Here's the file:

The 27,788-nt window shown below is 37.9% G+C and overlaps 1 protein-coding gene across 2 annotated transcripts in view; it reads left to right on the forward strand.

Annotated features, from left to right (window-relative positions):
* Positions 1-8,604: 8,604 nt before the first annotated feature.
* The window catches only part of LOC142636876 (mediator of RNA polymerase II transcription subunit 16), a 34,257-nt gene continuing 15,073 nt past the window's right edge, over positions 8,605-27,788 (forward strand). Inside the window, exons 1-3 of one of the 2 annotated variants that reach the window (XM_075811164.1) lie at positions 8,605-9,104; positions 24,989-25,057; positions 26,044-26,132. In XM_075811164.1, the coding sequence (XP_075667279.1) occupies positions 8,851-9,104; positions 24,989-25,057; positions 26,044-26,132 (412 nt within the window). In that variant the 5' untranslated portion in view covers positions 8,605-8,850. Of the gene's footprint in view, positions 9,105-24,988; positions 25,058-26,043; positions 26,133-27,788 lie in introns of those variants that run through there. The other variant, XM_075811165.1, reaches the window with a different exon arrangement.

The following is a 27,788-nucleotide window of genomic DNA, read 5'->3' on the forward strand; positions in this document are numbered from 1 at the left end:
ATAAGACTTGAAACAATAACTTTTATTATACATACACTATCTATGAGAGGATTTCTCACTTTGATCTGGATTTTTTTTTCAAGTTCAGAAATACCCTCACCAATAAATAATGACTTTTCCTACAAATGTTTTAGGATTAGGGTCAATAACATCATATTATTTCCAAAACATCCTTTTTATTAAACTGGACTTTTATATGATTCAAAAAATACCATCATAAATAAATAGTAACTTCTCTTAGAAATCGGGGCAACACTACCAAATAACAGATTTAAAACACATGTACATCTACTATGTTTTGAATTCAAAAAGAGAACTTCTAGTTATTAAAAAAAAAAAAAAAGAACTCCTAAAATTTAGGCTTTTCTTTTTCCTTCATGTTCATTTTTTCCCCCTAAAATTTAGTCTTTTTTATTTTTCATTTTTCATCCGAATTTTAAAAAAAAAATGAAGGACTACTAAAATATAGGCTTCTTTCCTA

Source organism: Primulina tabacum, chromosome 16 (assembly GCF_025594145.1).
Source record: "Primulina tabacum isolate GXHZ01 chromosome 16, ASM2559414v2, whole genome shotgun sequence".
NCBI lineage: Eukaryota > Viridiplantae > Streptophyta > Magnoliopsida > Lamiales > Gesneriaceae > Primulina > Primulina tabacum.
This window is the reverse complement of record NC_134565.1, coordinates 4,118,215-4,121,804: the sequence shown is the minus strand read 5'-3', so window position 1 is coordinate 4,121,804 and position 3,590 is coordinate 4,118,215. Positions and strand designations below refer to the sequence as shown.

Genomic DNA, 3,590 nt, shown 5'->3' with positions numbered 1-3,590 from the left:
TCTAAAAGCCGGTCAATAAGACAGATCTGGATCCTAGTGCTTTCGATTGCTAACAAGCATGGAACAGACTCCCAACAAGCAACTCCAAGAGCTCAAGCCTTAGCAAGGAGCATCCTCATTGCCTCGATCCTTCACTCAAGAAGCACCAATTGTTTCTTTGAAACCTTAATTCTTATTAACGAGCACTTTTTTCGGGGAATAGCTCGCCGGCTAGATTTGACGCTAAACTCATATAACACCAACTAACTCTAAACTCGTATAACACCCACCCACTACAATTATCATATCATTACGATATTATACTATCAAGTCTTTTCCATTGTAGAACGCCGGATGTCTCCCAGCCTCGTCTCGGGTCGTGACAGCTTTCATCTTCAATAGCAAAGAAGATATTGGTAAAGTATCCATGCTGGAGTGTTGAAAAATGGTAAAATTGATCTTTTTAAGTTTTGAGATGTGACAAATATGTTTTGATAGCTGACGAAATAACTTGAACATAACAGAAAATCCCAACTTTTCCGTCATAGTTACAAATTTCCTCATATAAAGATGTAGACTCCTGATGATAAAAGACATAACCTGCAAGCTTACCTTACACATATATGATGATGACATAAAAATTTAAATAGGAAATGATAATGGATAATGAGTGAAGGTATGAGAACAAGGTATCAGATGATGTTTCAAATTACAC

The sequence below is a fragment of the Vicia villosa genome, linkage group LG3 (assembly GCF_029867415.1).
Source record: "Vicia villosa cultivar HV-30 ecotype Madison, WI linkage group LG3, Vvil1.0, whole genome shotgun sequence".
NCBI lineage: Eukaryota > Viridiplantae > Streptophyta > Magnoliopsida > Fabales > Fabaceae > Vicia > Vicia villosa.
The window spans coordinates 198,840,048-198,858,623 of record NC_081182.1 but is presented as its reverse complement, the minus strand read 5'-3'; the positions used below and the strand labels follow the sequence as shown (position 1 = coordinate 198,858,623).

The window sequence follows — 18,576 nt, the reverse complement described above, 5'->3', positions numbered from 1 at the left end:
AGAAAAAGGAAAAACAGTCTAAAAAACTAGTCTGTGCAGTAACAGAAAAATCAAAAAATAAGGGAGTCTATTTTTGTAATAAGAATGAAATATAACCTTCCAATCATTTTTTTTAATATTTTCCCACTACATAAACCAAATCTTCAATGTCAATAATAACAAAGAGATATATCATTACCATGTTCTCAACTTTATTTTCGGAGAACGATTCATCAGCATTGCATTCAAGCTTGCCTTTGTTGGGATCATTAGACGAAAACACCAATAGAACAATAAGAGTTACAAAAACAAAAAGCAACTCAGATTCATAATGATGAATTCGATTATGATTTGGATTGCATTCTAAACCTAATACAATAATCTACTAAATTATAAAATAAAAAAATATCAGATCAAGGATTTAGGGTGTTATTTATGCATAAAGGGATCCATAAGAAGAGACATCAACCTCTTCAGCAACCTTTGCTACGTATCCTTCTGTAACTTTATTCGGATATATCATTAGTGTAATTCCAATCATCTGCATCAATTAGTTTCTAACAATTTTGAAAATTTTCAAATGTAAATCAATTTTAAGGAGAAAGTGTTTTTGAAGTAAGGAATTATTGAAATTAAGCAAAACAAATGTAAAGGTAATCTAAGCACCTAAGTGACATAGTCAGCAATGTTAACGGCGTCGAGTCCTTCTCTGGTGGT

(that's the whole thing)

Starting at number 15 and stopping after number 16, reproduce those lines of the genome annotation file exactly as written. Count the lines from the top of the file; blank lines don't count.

NCBI lineage: Eukaryota > Viridiplantae > Streptophyta > Magnoliopsida > Fabales > Fabaceae > Vicia > Vicia villosa.
The window spans coordinates 198,840,048-198,858,623 of record NC_081182.1 but is presented as its reverse complement, the minus strand read 5'-3'; the positions used below and the strand labels follow the sequence as shown (position 1 = coordinate 198,858,623).